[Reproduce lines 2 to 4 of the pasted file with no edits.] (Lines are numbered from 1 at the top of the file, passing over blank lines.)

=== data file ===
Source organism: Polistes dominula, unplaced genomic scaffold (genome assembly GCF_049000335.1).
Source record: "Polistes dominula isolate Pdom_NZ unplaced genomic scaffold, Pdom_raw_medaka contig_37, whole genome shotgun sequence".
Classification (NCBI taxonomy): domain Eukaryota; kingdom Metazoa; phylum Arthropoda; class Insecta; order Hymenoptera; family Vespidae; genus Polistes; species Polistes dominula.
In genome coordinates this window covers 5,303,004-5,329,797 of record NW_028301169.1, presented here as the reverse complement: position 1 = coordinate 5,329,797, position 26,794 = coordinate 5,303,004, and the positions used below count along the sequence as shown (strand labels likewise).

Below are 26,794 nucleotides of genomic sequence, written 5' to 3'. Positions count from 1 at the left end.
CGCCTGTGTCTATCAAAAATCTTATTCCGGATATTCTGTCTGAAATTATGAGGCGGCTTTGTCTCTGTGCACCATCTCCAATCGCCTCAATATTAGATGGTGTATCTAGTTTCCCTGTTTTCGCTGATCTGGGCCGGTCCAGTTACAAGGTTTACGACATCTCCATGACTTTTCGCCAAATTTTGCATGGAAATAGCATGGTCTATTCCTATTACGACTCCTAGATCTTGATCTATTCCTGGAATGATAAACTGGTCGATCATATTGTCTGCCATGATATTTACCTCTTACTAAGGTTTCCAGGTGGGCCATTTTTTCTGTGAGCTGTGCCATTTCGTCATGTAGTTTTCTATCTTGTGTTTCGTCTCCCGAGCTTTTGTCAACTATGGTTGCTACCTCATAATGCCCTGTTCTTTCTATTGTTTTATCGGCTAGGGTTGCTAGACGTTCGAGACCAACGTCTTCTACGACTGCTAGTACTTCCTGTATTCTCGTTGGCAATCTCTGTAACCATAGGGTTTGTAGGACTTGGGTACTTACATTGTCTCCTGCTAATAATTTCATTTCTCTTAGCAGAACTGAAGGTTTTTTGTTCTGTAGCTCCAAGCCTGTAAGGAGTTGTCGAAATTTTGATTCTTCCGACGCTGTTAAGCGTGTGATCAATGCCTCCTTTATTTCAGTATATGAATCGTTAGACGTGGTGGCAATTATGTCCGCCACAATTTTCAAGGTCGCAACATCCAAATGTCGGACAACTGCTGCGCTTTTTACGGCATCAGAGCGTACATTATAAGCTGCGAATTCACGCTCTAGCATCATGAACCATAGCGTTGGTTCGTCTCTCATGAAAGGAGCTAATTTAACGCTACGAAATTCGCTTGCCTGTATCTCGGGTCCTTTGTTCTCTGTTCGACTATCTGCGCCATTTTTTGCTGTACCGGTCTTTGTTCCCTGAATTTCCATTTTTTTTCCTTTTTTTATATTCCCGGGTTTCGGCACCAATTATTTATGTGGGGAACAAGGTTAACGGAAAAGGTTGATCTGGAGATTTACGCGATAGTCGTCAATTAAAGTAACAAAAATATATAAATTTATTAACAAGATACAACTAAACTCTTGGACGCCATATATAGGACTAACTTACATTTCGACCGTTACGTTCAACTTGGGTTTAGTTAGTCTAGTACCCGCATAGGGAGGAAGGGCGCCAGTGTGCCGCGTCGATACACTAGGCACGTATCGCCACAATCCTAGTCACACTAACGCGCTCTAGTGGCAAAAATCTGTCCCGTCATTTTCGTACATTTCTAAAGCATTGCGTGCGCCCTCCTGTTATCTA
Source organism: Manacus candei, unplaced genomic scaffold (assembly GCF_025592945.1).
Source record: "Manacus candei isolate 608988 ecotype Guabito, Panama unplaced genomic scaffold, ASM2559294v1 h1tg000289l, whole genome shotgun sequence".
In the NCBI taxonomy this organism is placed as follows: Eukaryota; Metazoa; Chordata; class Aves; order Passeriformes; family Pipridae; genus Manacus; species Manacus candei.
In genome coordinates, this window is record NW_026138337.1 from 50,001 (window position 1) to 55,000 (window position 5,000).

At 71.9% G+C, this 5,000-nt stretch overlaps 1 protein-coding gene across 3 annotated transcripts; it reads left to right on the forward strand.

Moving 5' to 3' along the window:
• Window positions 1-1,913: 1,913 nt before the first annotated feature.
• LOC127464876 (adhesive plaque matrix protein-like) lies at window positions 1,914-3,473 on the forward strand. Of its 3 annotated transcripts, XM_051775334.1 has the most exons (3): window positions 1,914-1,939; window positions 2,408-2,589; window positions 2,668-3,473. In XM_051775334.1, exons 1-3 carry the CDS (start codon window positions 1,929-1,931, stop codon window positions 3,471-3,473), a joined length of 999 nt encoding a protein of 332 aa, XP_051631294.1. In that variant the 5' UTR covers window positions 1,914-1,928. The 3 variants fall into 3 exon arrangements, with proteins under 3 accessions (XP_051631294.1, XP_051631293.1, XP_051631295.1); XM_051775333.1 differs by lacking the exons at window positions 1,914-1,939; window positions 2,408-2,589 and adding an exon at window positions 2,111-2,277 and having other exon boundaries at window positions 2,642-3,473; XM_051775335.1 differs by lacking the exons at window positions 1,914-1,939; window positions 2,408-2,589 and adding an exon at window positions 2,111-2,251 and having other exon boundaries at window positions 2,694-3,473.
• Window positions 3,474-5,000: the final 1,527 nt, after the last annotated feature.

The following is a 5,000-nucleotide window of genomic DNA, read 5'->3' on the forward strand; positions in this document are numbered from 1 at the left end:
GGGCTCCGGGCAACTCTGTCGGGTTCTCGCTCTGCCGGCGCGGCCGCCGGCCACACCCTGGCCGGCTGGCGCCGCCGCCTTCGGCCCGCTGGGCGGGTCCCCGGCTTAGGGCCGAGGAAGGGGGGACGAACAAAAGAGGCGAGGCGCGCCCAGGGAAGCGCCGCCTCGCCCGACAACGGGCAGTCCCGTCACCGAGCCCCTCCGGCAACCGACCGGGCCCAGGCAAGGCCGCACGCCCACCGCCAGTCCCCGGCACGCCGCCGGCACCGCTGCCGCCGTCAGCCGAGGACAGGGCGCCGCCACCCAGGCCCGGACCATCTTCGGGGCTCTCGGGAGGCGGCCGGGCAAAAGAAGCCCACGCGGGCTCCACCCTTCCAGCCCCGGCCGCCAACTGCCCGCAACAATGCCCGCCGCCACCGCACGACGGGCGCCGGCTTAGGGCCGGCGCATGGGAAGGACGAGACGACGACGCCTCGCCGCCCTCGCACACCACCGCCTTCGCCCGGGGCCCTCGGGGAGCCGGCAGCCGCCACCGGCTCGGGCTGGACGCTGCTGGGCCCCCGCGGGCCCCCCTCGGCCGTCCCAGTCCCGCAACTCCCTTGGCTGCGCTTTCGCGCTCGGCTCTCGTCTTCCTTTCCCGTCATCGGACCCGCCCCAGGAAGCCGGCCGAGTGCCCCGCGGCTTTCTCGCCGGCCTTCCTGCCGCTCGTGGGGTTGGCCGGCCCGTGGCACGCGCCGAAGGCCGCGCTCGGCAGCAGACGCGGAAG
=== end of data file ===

Source record: "Polistes dominula isolate Pdom_NZ unplaced genomic scaffold, Pdom_raw_medaka contig_37, whole genome shotgun sequence".
Classification (NCBI taxonomy): domain Eukaryota; kingdom Metazoa; phylum Arthropoda; class Insecta; order Hymenoptera; family Vespidae; genus Polistes; species Polistes dominula.
In genome coordinates this window covers 5,303,004-5,329,797 of record NW_028301169.1, presented here as the reverse complement: position 1 = coordinate 5,329,797, position 26,794 = coordinate 5,303,004, and the positions used below count along the sequence as shown (strand labels likewise).